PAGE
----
liminal neologies


A series of workshops
2016-ongoing

Liminal Neologies is a title attributed to an ongoing research in the form of a series of workshops, which emerged within the scope of this doctoral study and have since been taking place in different contexts. The research is based on the premises below:

Our materially, visually and orally designed environment is based upon binary oppositions. From our value judgement systems to our identities, everything is signified by dichotomous reference points which not only delineate our gender, sexuality, race, class and other socially constructed identity categories; but also demarcate normalcies that exclude, marginalise and violate the ones that do not fit in these dichotomous way of beings. Although in gender scholarship and queer activism the resistance against binaries already has long challenged both heterosexual matrix that aligns male/female, masculine/feminine, man/woman in line with each other and pathologic emergence of heterosexual/homosexual, and although thinkers of decolonial and critical race studies have long demonstrated how today’s socio-corporeal segregations are rooted in such oppositional classifications of bodies, dichotomies are still too layered and ingrained in our everyday designed life to eliminate. Moreover, these binaries are not only reproduced in our languages as we constantly perform and embody them un/sub/consciously, but also further materialised (or designed) into images, objects, spaces and technologies and so on. All in all, dichotomous languages (discourses) and things (materials) are reciprocally regenerate each other in a vicious circle, while they together perpetuate segregation.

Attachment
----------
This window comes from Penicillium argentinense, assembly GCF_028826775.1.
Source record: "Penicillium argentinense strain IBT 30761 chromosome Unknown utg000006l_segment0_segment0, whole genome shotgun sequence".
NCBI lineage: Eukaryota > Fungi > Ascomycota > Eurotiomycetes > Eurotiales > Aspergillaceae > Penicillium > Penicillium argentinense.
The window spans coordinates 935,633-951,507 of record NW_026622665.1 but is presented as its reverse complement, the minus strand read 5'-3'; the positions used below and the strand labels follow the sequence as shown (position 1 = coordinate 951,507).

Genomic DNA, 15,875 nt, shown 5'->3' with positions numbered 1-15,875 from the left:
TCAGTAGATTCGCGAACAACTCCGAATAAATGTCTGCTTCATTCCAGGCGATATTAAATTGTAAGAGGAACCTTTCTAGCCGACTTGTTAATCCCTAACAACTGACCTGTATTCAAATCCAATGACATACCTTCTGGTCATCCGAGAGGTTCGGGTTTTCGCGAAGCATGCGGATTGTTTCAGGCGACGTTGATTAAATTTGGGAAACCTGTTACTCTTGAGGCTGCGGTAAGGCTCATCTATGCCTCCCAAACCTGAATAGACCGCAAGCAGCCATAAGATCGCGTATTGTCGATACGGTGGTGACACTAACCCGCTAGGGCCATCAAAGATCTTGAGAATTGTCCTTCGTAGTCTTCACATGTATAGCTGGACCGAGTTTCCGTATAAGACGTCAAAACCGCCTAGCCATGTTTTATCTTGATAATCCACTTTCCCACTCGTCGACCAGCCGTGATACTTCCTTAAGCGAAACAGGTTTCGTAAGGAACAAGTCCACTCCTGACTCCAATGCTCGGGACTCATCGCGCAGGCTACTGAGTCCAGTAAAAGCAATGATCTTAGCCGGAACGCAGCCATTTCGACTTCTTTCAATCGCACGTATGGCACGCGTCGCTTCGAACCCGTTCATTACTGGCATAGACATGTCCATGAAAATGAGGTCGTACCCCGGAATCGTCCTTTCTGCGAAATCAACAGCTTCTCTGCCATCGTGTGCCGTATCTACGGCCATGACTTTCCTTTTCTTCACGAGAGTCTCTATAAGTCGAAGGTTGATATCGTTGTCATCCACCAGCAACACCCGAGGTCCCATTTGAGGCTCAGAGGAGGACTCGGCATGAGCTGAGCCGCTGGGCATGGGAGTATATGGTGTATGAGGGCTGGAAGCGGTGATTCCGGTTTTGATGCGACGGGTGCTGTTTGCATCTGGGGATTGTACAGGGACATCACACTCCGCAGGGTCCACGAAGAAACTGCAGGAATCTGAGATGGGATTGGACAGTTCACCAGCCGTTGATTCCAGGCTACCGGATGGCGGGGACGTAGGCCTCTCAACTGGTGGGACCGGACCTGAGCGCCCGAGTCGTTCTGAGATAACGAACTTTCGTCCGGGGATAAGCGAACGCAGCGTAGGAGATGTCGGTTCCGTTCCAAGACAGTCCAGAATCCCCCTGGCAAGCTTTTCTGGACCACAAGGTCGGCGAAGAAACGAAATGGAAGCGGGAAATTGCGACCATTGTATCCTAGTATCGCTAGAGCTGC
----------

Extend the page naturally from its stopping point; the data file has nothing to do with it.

Problematising this binary way of thinking, being and living as a materially and discursively (material-discursive) produced form of ‘othering’, in this workshop, participants first divulge the all-pervading dichotomies in their lexicons and make a collective inventory of them. They diagnose all kinds of binary words, things and concepts materialised and visualised in different forms, and unravel their grounded meanings and associations underpinned by our personal narratives. They, then, discuss, deconstruct and overturn them by using various neologistic techniques as a way of envisaging and exercising other lexical and visual possibilities. The outcomes are often new Frankenstein-like material-discursive reconfigurations defined and visualised by participants, as an alternative ‘deviant’ glossary, and are later analysed in terms of methods, languages and contextual contributions.

An image that shows the first part of the workshop (GUD 2020, Leipzig)